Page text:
Etymology
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keno- 
before vowels, ken-, word-forming element meaning "empty," from Greek kenos "empty," from PIE *ken- "empty."
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ker- 
U.S. slang prefix, by 1836 as che-, 1843 as ker-, possibly from influence of German or Dutch ge-, past participial prefixes; or ultimately echoic of the sound of the fall of some heavy body.
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kerato- 
before vowels, kerat-, scientific word-forming element meaning "horn, horny," also "cornea of the eye" (see cornea), from Greek keras (genitive keratos) "the horn of an animal; horn as a material," from PIE root *ker- (1) "horn; head."
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kh- 
used to represent sounds not native to English, more or less resembling an aspirated "k," in transliterations from Arabic, Turkish, Russian, etc.
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kil- 
first element in many Celtic place names, meaning "cell (of a hermit); church; burial place," from Gaelic and Irish -cil, from cill, gradational variant of ceall "cell, church, burial place," from Latin cella (see cell).
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kilo- 
word-forming element meaning "one thousand," introduced in French 1795, when the metric system was officially adopted there; irregularly reduced from Greek khilioi "thousand," from PIE *gheslo- "thousand," source also of Sanskrit sahasra-, Avestan hazanjra "thousand." "It is usually assumed that Lat. mille should be connected too" [Beekes]; see milli-. "In the metric system, kilo- means multiplied, & milli- divided, by 1000" [Fowler].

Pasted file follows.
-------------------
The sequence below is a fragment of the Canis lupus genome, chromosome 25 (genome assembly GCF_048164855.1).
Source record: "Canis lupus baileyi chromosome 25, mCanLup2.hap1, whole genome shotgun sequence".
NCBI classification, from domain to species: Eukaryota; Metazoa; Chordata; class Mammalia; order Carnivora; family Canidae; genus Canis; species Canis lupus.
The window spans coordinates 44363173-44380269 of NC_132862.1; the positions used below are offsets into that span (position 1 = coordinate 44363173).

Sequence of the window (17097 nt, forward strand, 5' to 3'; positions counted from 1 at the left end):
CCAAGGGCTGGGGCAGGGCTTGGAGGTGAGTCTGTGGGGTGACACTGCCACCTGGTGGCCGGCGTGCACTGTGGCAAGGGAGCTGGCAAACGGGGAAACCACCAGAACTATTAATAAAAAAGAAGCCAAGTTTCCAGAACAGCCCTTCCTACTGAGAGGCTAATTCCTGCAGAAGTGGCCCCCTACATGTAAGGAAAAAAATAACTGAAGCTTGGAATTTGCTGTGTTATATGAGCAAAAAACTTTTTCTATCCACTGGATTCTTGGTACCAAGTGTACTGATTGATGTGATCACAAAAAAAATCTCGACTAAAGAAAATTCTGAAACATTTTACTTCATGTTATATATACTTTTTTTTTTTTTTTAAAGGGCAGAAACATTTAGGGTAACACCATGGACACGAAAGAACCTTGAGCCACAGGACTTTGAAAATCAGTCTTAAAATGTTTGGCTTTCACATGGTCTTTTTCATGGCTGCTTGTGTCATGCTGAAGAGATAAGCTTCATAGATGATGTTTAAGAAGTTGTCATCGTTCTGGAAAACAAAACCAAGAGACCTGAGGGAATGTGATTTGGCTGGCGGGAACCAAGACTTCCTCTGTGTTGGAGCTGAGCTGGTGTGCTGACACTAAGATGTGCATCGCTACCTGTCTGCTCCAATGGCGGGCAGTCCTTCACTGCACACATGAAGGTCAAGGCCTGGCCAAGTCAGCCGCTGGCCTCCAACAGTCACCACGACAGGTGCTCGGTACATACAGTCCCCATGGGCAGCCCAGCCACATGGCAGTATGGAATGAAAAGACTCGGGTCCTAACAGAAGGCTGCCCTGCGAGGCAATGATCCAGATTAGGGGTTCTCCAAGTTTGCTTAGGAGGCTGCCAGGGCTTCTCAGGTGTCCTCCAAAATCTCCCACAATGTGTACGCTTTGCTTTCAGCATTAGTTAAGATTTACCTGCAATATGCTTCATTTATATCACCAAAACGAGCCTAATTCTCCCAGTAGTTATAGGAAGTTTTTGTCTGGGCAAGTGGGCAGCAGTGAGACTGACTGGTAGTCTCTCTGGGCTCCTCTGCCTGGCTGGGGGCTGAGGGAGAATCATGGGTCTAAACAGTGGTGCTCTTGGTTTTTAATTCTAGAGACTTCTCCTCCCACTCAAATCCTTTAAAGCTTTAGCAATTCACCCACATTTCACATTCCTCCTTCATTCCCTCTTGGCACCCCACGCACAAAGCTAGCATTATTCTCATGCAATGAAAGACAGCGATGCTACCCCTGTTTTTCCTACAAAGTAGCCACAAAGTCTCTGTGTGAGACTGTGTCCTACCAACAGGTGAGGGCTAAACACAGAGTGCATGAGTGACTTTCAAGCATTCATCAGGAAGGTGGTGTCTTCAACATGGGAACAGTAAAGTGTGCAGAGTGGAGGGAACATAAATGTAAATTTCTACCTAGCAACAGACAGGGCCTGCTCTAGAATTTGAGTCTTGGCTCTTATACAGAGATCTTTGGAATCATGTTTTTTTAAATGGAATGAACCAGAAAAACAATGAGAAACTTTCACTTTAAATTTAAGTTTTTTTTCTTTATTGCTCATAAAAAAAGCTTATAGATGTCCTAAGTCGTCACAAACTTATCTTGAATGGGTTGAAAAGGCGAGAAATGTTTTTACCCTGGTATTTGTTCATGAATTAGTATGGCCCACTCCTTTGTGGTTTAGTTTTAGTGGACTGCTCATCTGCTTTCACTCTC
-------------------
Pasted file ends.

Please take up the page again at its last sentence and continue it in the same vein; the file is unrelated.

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kineto- 

word-forming element used from late 19c. and meaning "motion," from Greek kineto-, combining form of kinein "to move" (from PIE root *keie- "to set in motion").

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kino- 

before vowels, kin-, word-forming element in use from late 19c. and meaning "motion," from Greek kino-, from kinein "to move" (from PIE root *keie- "to set in motion").

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kn- 
Middle English spelling of a common Germanic consonant-cluster (in Old English it was graphed as cn-; see K). The sound it represented persists in most of the sister languages, but in English it was reduced to "n-" in standard pronunciation by 1750, after about a century of weakening and fading. It was fully voiced in Old and Middle English.
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